Does this help?
Good Luck Amigos
« Last post by Bart Elliott on February 17, 2016, 10:23 AM »
I don't play Tombak specifically, but I do play a number of other goblet drums.
I think you are on the right track in regards to striking the drum while applying pressure and releasing, giving the pitch bend effect.
Now, this isn't the way he is doing it, but the sound you are talking about can be achieved in another way, which I will explain, only so you can get the sound... then see how you might get the same sound using the one hand technique this guy is using... which is amazing by the way.
To achieve the sound with two hands you would use one hand to "zone off" a small area of the playing surface, lightly touching the head while striking the drum with the other hand (ie. finger). To create the pitch bend, you increase the playing surface area which you zoned off by sliding the hand away from where you struck. Hope that makes sense.
I'm wondering if this effect on the Tombak could be achieved with one hand by striking the drum as you've said, but only one finger is striking while another finger (same hand) is lightly touching to create that harmonic sound (which I described earlier). What I'm thinking is something similar to the TA stroke on tabla ... more specific the dayan (small drum) ... where you lightly touch the edge of the head with the ring/picky fingers while striking the drum with the index finger.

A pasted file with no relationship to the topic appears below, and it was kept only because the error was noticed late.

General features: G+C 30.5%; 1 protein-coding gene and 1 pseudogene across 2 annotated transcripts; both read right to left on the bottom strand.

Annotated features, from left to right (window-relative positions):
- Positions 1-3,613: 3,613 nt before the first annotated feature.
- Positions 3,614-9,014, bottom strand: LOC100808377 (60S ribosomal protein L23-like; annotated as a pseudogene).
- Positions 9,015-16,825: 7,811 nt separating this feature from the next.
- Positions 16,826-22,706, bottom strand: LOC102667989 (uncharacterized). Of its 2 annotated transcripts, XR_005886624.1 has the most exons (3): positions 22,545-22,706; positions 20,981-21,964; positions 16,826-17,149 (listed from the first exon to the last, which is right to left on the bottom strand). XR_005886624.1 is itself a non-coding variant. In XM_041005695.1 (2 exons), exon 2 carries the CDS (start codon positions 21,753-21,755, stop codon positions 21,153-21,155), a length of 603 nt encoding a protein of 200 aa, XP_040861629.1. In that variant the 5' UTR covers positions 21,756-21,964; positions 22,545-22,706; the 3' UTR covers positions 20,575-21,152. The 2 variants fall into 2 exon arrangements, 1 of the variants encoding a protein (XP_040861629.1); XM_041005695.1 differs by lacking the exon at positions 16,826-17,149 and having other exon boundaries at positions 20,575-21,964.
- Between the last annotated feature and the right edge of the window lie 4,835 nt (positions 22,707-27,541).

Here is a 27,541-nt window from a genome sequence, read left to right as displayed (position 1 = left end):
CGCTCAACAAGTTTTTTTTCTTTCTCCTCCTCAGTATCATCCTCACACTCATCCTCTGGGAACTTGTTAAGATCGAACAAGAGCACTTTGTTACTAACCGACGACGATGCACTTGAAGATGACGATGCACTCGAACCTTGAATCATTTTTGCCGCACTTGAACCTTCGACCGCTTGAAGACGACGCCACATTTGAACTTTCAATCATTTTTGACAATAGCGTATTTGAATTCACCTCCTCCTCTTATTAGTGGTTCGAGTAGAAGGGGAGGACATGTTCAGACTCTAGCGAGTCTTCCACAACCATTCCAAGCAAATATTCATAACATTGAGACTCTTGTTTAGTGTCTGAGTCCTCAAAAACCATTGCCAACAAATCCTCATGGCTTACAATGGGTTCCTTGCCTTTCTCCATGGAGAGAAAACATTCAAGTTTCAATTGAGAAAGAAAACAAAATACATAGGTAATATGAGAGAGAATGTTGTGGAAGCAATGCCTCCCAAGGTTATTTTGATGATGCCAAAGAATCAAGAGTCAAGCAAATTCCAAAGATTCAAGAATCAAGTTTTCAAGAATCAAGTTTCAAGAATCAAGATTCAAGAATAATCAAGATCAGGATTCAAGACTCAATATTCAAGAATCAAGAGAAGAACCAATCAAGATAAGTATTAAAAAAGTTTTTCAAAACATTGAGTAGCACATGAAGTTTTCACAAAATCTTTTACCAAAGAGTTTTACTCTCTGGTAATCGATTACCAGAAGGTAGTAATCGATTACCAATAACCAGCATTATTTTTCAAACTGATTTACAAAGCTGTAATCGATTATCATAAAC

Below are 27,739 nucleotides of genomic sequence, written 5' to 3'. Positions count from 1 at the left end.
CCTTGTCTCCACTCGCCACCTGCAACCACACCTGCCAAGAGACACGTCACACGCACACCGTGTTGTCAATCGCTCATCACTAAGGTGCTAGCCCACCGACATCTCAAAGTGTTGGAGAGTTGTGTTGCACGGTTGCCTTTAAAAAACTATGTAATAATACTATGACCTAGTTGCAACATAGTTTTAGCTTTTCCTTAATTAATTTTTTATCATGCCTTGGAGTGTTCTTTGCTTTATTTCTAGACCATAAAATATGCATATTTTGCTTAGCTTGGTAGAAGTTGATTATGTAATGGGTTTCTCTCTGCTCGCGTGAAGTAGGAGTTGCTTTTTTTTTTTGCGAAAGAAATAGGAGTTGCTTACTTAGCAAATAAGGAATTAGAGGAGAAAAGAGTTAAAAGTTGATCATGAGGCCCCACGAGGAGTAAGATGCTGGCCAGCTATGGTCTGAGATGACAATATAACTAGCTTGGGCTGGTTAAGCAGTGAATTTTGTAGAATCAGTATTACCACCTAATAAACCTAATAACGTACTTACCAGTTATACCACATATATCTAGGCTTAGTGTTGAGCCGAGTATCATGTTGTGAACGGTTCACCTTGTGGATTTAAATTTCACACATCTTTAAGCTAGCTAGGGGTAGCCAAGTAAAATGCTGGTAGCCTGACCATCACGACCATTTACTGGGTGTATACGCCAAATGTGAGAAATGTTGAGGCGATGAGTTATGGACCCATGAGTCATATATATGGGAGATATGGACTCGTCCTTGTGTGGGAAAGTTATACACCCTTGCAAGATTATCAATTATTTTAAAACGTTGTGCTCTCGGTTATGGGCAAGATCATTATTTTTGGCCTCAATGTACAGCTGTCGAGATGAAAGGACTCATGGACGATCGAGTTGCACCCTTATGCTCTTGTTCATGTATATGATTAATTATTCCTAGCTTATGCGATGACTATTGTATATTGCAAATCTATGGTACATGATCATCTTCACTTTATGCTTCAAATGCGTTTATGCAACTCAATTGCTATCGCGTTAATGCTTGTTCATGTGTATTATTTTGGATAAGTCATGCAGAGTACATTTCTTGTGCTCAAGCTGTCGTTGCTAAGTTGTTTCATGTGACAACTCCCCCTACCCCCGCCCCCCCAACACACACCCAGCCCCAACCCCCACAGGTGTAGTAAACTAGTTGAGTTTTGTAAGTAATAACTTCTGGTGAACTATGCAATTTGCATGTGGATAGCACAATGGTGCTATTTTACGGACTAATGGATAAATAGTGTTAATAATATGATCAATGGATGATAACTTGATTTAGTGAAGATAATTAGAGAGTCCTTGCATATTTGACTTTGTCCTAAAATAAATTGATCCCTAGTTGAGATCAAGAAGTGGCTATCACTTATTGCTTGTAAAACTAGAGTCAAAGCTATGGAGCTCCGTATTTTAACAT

By the way, I would love to own a Tombak drum, as well as learn to play it. Do you have any suggestions on where I could purchase a high quality Tombak in the USA?
« Last post by FusionTech on February 12, 2016, 12:14 PM »
Hello my fellow percussion & drummer friends. I am new to this forum. I hope this forum is nice and active.
I have been preforming and cultivating various fusion hand-drumming techniques for a while now. I enjoy Indian fusion (Carnatic) techniques on the djembe, and preform on the tombak (Iranian) drum, amongst other drums as well.
Currently I'm really digging into the Tombak and its amazing array of technique and sound possibilities.
Getting an answer to the question I have may be a bit of a long shot, I dunno how many on this forum are versed in the Tombak drum, but perhaps someone out there has practiced this technique, or heard of it-or maybe implemented something like it on another drum/instrument.
So first--please watch this video, particularly the first 30 seconds of his awesome solo:
You will notice that at 4-5 seconds he does a unique technique (and gets a unique high pitched sound) where he uses his wrist to put pressure on the rim of the Tombak, whilst the ring finger hits the skin head. The tombak is a very capable drum in regards to pitch adjustment, so much that the wood body of the drum can be squeezed to manipulate the tone as you can see/hear in the video.
So my question (which is sorta a long shot for an answer)---does anyone have any more input on the technique he preforms at the 4-5 second mark? Any hints/tips/tricks to produce that sound? I've attempted to emulate what he's doing there, but not getting quite the same results. lol
Thanks for ANY input whatsoever.